Getting the message out:
NCAR/UCAR media office readies staff
David Hosansky (left) in media relations
helps scientist Brian O’Neill, a new arrival
to SERE/ISSE, prepare for an interview.
When Beth Holland (ESSL/ACD and TIIMES) was interviewed
by a film crew last September about climate change, she was
already prepared with her answers. She had gone through a
training exercise with the NCAR/UCAR media office in which
she put together a series of talking points and sound bites
on the subject and fielded potential questions.
“Practice and preparation make all the difference in
working with reporters,” Beth says. “The better
my answers are, the clearer the science is. On an issue as
complicated as climate change, it is especially important
to be as clear as possible. I have found that communicating
more clearly with reporters helps me communicate better to
other scientists, too.”
The media office, housed in UCAR Communications, regularly
works with researchers and other staff who expect to be interviewed.
This training can include practice interviews, on-camera
training, and general pointers about what to wear (no paisley,
for instance) and how to manage an interview. The media office
has also brought in outside consultants to work with UCAR
and NCAR staff, and it is planning to offer a regularly scheduled
class on talking to reporters.
“There’s a perception that the reporter does
all the work and you just sit there and answer the questions,” says
David Hosansky, head of media relations. “That’s
actually not correct. It’s important to take charge
of the interview by deciding beforehand on the main points
that you want to make and then expressing them clearly during
The focus on training is part of an ongoing effort by the
media office to publicize research at NCAR and UCAR. Other
initiatives include creating images and animations that can
be used by researchers and journalists alike, posting video
and audio clips of researchers on the Web, and holding national
teleconferences on topics such as climate change.
How to prepare
David recommends that a staff member scheduled for an interview
first come up with three to four main themes, or talking
points, that he or she wants to communicate to a reporter.
Even if the reporter doesn’t ask a question that specifically
touches on a talking point, the interviewee can steer the
conversation to it.
In Beth’s case, she wished to stress four basic points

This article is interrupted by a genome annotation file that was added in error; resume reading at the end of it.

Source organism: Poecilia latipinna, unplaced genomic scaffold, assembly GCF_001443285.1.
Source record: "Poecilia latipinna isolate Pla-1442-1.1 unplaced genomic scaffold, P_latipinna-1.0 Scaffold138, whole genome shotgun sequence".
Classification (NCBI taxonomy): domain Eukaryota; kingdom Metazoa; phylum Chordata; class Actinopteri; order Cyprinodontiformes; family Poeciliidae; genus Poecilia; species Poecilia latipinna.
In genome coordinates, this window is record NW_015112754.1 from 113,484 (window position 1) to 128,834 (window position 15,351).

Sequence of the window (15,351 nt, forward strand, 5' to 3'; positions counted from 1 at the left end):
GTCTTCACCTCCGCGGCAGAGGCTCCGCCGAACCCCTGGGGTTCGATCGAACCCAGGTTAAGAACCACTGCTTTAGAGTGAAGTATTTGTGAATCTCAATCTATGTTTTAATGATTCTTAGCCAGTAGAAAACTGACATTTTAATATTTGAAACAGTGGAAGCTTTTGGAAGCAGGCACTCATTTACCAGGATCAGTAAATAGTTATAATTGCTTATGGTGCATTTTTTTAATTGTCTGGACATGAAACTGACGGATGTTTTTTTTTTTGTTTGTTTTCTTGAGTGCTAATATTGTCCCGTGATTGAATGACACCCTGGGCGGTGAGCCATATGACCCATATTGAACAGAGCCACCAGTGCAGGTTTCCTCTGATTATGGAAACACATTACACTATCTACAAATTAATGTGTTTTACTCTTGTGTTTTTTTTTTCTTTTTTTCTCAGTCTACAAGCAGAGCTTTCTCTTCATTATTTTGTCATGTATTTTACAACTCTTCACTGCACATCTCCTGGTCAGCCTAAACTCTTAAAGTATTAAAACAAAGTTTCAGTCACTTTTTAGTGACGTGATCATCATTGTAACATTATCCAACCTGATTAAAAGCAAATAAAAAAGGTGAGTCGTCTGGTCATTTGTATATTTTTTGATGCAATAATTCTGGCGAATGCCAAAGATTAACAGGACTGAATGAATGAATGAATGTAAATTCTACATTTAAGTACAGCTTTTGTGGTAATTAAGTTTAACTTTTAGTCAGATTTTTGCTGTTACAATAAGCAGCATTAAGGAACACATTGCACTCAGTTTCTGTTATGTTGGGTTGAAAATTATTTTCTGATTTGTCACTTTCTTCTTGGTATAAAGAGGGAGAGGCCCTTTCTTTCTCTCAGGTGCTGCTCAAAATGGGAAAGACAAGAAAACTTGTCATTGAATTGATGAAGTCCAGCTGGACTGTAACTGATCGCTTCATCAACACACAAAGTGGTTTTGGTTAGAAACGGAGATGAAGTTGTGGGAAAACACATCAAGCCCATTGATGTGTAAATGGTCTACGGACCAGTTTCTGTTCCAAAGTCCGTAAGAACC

to an audience that didn’t know much about climate
Earth’s warming is unequivocal.
There is a strong scientific consensus that humans
are at least partially responsible for climate change.
The climatic changes will have some adverse consequences.
Society can take certain steps to reduce future greenhouse
Before the interview, Beth generated examples and quotes
for each talking point. At appropriate times during the interview,
she produced her quotes, such as: “Climate change is
no longer just a theory. We have different observations and
models that are all giving us the same answer: the climate
is actually changing.”
Other NCAR staff have also worked hard to generate quotes
that will resonate with the public. When Kathy Miller (SERE/ISSE)
got ready for a teleconference with reporters on the impacts
of climate change on water supplies, she worked with David
to produce sound bites that reporters would likely use in
their stories. The strategy paid off when reporters picked
up her quote: “Snowpack is nature’s reservoir,
and we’re essentially pulling the plug on that reservoir.”
The media office makes recommendations on other interview
tactics as well. These include tips on meeting reporters’ deadlines,
when to go off the record (in a word, never), how to avoid
scientific jargon, best practices for television and radio
interviews, and more.
Staff who would like more information about media training
should contact David Hosansky (ext.
8611) or Rachael Drummond (ext.
8604) in the media office.
In this issue...
closer look at today’s forecast
programs gear up for summer
heart of winter
media office readies staff for interviews
Just One Look
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